Dead Winter Carpenters is a band with the ambition, talent, and authenticity. 
http://deadwintercarpenters.com/video/

 

Don Gallardo:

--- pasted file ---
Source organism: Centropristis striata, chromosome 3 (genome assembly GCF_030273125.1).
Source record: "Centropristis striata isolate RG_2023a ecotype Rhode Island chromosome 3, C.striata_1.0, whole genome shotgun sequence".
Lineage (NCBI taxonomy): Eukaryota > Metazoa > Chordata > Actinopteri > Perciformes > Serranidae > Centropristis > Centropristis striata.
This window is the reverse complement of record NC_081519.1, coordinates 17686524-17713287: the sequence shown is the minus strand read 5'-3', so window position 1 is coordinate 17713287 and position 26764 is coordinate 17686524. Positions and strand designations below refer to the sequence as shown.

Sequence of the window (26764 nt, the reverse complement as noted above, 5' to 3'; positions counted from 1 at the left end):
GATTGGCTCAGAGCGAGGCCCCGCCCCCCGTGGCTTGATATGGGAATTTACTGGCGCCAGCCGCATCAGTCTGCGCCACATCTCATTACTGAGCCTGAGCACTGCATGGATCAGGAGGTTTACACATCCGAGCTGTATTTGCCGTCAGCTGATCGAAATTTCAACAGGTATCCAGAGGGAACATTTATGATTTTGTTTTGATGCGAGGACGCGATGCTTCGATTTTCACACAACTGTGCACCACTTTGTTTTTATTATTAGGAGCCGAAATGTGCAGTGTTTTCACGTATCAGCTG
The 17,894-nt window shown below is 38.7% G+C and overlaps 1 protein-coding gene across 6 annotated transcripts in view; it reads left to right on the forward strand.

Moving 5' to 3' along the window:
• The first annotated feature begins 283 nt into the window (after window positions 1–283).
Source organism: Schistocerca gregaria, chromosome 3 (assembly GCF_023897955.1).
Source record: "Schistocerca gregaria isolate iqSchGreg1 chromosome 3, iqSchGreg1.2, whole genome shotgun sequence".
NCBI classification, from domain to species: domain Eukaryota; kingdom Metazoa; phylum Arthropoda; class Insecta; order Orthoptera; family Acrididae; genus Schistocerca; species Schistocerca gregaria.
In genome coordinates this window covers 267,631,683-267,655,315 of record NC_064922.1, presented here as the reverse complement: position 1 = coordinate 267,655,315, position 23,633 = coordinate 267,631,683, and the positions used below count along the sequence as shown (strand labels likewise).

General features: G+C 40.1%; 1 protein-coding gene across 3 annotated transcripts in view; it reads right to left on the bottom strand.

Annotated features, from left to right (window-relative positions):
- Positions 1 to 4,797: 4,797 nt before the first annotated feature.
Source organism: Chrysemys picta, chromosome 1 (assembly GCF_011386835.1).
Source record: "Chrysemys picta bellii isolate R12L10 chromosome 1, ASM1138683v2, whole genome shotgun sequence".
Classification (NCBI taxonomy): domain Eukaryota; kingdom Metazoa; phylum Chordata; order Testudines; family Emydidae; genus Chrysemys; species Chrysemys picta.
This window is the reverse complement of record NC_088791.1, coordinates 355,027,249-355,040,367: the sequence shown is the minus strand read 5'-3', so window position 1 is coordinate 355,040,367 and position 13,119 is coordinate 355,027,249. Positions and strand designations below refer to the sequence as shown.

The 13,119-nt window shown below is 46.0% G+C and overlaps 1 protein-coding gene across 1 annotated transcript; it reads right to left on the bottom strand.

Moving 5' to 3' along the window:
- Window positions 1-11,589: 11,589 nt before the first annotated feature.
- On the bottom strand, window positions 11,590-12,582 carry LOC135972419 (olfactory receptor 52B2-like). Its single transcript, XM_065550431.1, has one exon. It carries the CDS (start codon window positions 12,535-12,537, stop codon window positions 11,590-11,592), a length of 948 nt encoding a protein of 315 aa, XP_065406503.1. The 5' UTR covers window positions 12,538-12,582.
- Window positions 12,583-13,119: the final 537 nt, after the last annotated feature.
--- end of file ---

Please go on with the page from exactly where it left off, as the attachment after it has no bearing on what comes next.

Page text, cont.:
From the foot of Mount Tamalpais, just north of San Francisco and east of the Pacific shore, to East Nashville’s stubbornly independent community of young artists and musicians, singer/songwriter Don Gallardo’s path has always steered clear of the mainstream. Traces of his journey illuminate his newest album. Begin with its title, Still Here, an assertion that he has learned from life and expressed its lessons in songs. Many have taken note already, including MOJO Magazine (“Gallardo nods to country’s most distant past while sounding like its very near future”), No Depression (“highly recommended to fans of great songwriters”) and, several times, Rolling Stone, who most recently heralded him as one of “10 Artists You Need To Know” in 2017. The times have caught up with Gallardo, whose love for musical tradition and willingness to melt genre barriers anticipated the Americana boom by at least a decade. On Still Here, “The Bitter End” conjures a neon-lit honky-tonk. An ambling beat and jaunty clarinet on “Stay Awhile” suggest a carefree jazz lounge. Raw roots-rock, a storefront church testimonial, an intimate acoustic-and-steel waltz… each track is an echo of something Gallardo heard and filed away until the right lyric came along. And lyrics have always been central to his writing. Poetic sensitivity, honesty, and sprinkles of humor find common ground throughout Still Here. The album opens introspectively with “Something I Gotta Learn” (“I’d face the sideways rain but it’s easier to complain. / Is this my curse or just something I gotta learn?”) and “Kicking Up The Pavement” (“You know I am a proud man. / I never said I was a good man.”) From there, it winds through a landscape of wry resignation with “Same Ol’ Alley Talkin’ Blues” (“Life ain’t easy. In fact it’s rough / until you’ve figured out you’ve had enough”), weary wisdom on “The Losing Kind” (“This life I’ve been living, I’m too old to give it up now. / I’ve been singing to strangers in the hopes that they feel it somehow”), and more. Then, with a pair of farewells, “Ballad Of A Stranger’s Heart” and “Trains Go By,” Still Here leaves us with the knowledge that Gallardo touches us as few artists of our time can do. But Still Here represents something new for Gallardo, a corner turned and a step taken upward toward a new level of creativity. “On every record, I’ve released until now, I’ve written everything on my own except for a song here or there,” he says. “For this one, I wanted to step out of that box.” So, all but two songs on Still Here were by Gallardo and a co-writer. Significantly, each is as personal as anything else in his catalog. “I didn’t change much in the way I approached these songs,” he points out. “What changed was the way I approach a melody. I wanted to sing melodies that weren’t like the ones I normally write. I did this to become a better singer. So I reached out to some songwriters I really like.” With Mando Saenz, Robby Hecht, Tim Easton, and other gifted collaborators, Gallardo emerged with a passel of new songs he was eager to record. Beginning with bare-bones demos of voice and acoustic guitar, he recruited a team of musicians who knew how to tap into the spirit of each composition, including Old Crow Medicine Show mandolinist/steel player Joe Andrews, keyboardist Micah Hulscher from Margo Price’s band and Dave Roe, who played with Johnny Cash for 12 years and played on Sturgill Simpson and Dan Auerbach’s last albums. With his writing and performing partners, Gallardo achieved something rare with Still Here: a perfect flow of diverse stories into a single emotional statement. “The title of the album says it,” he says. “I’ve been playing for a long time. It hasn’t always been easy. Lots of opportunities seemed to present themselves and then disappear. I’m not complaining. That’s the way the music business is. So what do you do? You keep going forward. That’s what my dad and mom taught me when I was a kid.” It’s not about just the music business, though. Still Here is about how each of us chooses to process what comes our way in this world. That’s what Gallardo learned from his parents back at the foot of Mount Tam in Fairfax, California. He carried their message with him through his travels throughout Northern California, two and a half years in Los Angeles, multiple performances before a growing legion of fans throughout the United Kingdom, and finally now to his East Nashville home, where he has resided for over 9 years.